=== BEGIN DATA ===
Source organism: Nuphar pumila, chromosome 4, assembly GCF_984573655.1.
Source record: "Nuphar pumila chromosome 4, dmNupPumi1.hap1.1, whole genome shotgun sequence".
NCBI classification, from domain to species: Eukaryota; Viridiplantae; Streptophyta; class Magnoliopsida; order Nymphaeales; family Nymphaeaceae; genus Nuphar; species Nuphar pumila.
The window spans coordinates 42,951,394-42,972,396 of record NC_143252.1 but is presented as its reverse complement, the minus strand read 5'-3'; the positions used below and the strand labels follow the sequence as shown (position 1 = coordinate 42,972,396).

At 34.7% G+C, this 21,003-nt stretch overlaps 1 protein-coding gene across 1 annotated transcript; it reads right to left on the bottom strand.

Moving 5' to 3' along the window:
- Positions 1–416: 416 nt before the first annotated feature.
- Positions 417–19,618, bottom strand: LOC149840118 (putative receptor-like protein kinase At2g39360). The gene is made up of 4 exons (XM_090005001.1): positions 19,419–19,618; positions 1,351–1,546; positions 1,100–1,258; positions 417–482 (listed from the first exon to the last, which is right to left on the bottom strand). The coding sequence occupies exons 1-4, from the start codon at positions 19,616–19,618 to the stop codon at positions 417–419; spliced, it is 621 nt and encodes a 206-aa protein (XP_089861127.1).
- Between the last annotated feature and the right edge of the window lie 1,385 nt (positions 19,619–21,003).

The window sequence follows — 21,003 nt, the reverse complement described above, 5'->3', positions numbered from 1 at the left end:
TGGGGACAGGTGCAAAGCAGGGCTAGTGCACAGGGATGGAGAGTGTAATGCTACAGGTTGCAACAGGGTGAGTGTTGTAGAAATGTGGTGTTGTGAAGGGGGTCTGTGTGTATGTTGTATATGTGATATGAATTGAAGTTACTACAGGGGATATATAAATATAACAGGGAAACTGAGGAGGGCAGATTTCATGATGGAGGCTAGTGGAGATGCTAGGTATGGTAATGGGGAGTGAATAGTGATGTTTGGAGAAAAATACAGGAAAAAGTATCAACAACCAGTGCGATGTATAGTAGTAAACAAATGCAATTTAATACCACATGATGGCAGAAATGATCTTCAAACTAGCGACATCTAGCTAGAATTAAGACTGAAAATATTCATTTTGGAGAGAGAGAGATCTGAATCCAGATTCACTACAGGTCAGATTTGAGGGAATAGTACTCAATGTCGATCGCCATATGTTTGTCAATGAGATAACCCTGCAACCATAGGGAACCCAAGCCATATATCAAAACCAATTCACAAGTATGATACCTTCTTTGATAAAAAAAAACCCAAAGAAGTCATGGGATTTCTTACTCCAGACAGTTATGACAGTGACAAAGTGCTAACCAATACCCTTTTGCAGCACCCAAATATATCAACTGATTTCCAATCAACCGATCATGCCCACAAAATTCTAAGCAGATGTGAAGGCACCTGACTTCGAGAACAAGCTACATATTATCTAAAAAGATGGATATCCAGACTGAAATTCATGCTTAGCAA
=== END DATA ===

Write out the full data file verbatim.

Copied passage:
Source organism: Nuphar pumila, chromosome 4, assembly GCF_984573655.1.
Source record: "Nuphar pumila chromosome 4, dmNupPumi1.hap1.1, whole genome shotgun sequence".
NCBI classification, from domain to species: Eukaryota; Viridiplantae; Streptophyta; class Magnoliopsida; order Nymphaeales; family Nymphaeaceae; genus Nuphar; species Nuphar pumila.
The window spans coordinates 42,951,394-42,972,396 of record NC_143252.1 but is presented as its reverse complement, the minus strand read 5'-3'; the positions used below and the strand labels follow the sequence as shown (position 1 = coordinate 42,972,396).

At 34.7% G+C, this 21,003-nt stretch overlaps 1 protein-coding gene across 1 annotated transcript; it reads right to left on the bottom strand.

Moving 5' to 3' along the window:
- Positions 1–416: 416 nt before the first annotated feature.
- Positions 417–19,618, bottom strand: LOC149840118 (putative receptor-like protein kinase At2g39360). The gene is made up of 4 exons (XM_090005001.1): positions 19,419–19,618; positions 1,351–1,546; positions 1,100–1,258; positions 417–482 (listed from the first exon to the last, which is right to left on the bottom strand). The coding sequence occupies exons 1-4, from the start codon at positions 19,616–19,618 to the stop codon at positions 417–419; spliced, it is 621 nt and encodes a 206-aa protein (XP_089861127.1).
- Between the last annotated feature and the right edge of the window lie 1,385 nt (positions 19,619–21,003).

The window sequence follows — 21,003 nt, the reverse complement described above, 5'->3', positions numbered from 1 at the left end:
TGGGGACAGGTGCAAAGCAGGGCTAGTGCACAGGGATGGAGAGTGTAATGCTACAGGTTGCAACAGGGTGAGTGTTGTAGAAATGTGGTGTTGTGAAGGGGGTCTGTGTGTATGTTGTATATGTGATATGAATTGAAGTTACTACAGGGGATATATAAATATAACAGGGAAACTGAGGAGGGCAGATTTCATGATGGAGGCTAGTGGAGATGCTAGGTATGGTAATGGGGAGTGAATAGTGATGTTTGGAGAAAAATACAGGAAAAAGTATCAACAACCAGTGCGATGTATAGTAGTAAACAAATGCAATTTAATACCACATGATGGCAGAAATGATCTTCAAACTAGCGACATCTAGCTAGAATTAAGACTGAAAATATTCATTTTGGAGAGAGAGAGATCTGAATCCAGATTCACTACAGGTCAGATTTGAGGGAATAGTACTCAATGTCGATCGCCATATGTTTGTCAATGAGATAACCCTGCAACCATAGGGAACCCAAGCCATATATCAAAACCAATTCACAAGTATGATACCTTCTTTGATAAAAAAAAACCCAAAGAAGTCATGGGATTTCTTACTCCAGACAGTTATGACAGTGACAAAGTGCTAACCAATACCCTTTTGCAGCACCCAAATATATCAACTGATTTCCAATCAACCGATCATGCCCACAAAATTCTAAGCAGATGTGAAGGCACCTGACTTCGAGAACAAGCTACATATTATCTAAAAAGATGGATATCCAGACTGAAATTCATGCTTAGCAA